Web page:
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The son rises in Latur

At 33 years,Amit Deshmukh is probably the solitary star-son making a debut in electoral politics in this Maharashtra Assembly elections who can afford to be smug.

Written by Kavitha Iyer | Latur |
October 2, 2009 11:24:06 pm

At 33 years,Amit Deshmukh is probably the solitary star-son making a debut in electoral politics in this Maharashtra Assembly elections who can afford to be smug.

Needless to say,it will take nothing short of a miracle for him to be defeated from Latur,a seat his father Vilasrao Deshmukh won five times. But what sets Amit apart from other politicians’ relatives who are tipped to win is that he is being seen as a natural inheritor of the legacy: Not only was there no other claimant for his ticket with the senior Deshmukh now in New Delhi,but it’s also a coming of age for the former chief minister’s eldest son who has been politically active in Latur for a decade now and has recently travelled through the state as vice-president of the Maharashtra Pradesh Youth Congress.

“I’ve spearheaded perhaps 25 or more election campaigns for the Congress in Latur in 10 years,through the youth wing,” he says,counting off every level of local politics from district cooperative bodies like sugar mills and cooperative banks to the Latur municipality and the Zilla Parishad,all under the absolute control of the Congress. To his credit,and that of his father,it was the two Assembly segments of Latur City and Latur Rural that wrested the Latur parliamentary constituency back for the Congress earlier this year. Jaywant Awale,who won that election,could not post a lead in any of the remaining four Assembly segments,despite the fact that the Congress had won this parliamentary seat seven times in a row until 2004,when former Union Home Minister Shivraj Patil suffered a shock defeat.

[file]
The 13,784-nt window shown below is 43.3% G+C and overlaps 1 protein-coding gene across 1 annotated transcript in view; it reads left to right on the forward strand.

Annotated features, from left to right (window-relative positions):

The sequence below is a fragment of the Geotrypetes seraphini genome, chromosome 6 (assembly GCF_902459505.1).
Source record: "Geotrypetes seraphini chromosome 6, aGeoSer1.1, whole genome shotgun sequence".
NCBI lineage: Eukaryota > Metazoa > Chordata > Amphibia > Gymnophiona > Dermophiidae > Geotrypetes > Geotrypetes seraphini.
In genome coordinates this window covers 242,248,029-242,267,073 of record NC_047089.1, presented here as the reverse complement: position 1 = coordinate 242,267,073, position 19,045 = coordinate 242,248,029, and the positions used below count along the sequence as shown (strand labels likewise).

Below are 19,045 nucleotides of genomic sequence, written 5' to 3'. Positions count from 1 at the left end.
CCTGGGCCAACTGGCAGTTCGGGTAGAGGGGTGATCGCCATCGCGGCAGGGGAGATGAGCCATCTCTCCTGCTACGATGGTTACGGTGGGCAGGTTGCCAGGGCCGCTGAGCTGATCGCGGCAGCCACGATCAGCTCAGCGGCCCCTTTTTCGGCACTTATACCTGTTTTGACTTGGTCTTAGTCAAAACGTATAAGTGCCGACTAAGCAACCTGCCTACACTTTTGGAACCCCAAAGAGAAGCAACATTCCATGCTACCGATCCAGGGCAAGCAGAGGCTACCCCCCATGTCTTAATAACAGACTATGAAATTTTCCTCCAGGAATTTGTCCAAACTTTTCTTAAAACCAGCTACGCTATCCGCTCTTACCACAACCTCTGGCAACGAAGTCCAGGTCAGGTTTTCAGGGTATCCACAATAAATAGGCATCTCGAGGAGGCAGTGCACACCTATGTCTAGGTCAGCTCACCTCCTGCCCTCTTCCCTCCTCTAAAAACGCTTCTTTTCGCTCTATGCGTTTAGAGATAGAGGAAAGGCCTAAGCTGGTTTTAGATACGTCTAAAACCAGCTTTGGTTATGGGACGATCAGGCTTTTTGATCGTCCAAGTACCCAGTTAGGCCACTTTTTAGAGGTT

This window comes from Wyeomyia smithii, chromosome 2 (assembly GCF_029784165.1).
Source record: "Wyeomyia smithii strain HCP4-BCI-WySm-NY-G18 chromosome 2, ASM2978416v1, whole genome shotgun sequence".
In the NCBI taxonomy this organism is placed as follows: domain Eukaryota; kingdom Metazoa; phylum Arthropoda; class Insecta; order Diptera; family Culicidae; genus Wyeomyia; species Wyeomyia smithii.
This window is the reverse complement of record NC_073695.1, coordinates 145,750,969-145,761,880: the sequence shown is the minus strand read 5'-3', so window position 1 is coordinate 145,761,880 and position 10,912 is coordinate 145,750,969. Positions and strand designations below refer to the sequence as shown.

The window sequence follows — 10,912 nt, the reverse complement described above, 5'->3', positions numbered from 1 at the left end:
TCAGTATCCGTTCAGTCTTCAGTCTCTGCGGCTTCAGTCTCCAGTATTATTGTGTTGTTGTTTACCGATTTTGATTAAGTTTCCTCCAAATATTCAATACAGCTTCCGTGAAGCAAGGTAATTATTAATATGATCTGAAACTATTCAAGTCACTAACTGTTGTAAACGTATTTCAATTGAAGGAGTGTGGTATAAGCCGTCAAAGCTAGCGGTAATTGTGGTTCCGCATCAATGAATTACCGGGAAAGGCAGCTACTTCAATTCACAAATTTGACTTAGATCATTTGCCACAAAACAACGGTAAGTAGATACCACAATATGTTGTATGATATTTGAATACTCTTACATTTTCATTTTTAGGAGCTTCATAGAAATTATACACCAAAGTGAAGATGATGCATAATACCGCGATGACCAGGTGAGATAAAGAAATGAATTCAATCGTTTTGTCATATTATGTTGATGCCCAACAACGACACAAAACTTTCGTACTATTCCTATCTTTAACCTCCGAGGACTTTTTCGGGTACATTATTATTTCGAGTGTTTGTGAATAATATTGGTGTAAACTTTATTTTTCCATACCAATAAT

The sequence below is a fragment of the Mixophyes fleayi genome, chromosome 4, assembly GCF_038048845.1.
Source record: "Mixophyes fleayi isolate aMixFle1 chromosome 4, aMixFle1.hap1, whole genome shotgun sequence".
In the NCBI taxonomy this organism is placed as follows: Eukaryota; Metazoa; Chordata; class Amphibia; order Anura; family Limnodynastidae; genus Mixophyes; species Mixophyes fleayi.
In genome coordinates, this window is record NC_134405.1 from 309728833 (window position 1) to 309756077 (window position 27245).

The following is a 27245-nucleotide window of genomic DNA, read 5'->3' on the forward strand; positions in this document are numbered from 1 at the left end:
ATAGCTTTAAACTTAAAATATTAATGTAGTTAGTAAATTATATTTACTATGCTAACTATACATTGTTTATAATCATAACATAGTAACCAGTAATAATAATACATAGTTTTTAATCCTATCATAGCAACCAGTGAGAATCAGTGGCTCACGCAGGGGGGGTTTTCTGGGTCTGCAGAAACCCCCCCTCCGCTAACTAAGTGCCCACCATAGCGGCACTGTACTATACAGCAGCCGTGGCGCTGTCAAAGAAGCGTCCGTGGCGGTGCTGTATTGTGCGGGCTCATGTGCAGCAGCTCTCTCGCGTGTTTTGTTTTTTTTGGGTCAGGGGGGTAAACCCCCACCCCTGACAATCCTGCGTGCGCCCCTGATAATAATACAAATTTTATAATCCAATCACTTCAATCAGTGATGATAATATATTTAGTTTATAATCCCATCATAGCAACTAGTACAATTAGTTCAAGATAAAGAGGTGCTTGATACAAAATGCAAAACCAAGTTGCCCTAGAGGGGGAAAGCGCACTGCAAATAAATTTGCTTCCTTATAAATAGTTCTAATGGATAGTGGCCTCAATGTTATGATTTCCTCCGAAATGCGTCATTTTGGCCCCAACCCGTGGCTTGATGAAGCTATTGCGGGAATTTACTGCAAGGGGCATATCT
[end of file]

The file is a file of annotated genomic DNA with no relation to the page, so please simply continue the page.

That’s why,even his detractors won’t grudge Amit his due as a highly visible,if not always accessible,local Congressman. What’s more,he is a spitting image of his father,and is called ‘Amit Bhaiyya’ or ‘Prince’ by locals.

A cricket and table tennis player in his college days,the tech-savvy politician also enjoys Marathi theatre and music. Loyalists believe his blend of urbane tastes and rustic realpolitik has won him his own band of followers. After all,in 1999,when he began to frequent Latur more often,having completed his chemical engineering degree from Mumbai,he chose not to take charge of a waiting legacy in the form of a highly successful cooperative factory set up by his father. Instead,he launched his own sugar mill a couple of years later,following it up with an urban cooperative bank.

“It’s one of the finest sugar mills in the state,” he says proudly,“and we’re giving among the best cane prices to farmers.” If you add the 10,000-odd farmers,the 1,500-odd employees,their family members and the thousands indirectly gaining from the cooperative bodies,Amit already has a small mass base. But more importantly,both cooperative bodies are now filled with close associates from his youth campaigns in key executive posts,something he could not have achieved if he’d taken charge of his father’s cooperative kingdom.

On dynasty rule in the Maharashtra Congress,he says candidly,“In electoral politics,winnability is the most important thing,so candidature has to be as natural as possible.” He thinks it’s an unfair debate since not more than “five to eight” seats have been given to young leaders who are sons or daughters of senior Congress politicians.

“That’s eight out of 288 seats,” he says,urging you to look at the number of youngsters who got tickets based only on their work in the party.“Being my father’s son is the most important thing,” he continues. “But all my work adds up.”

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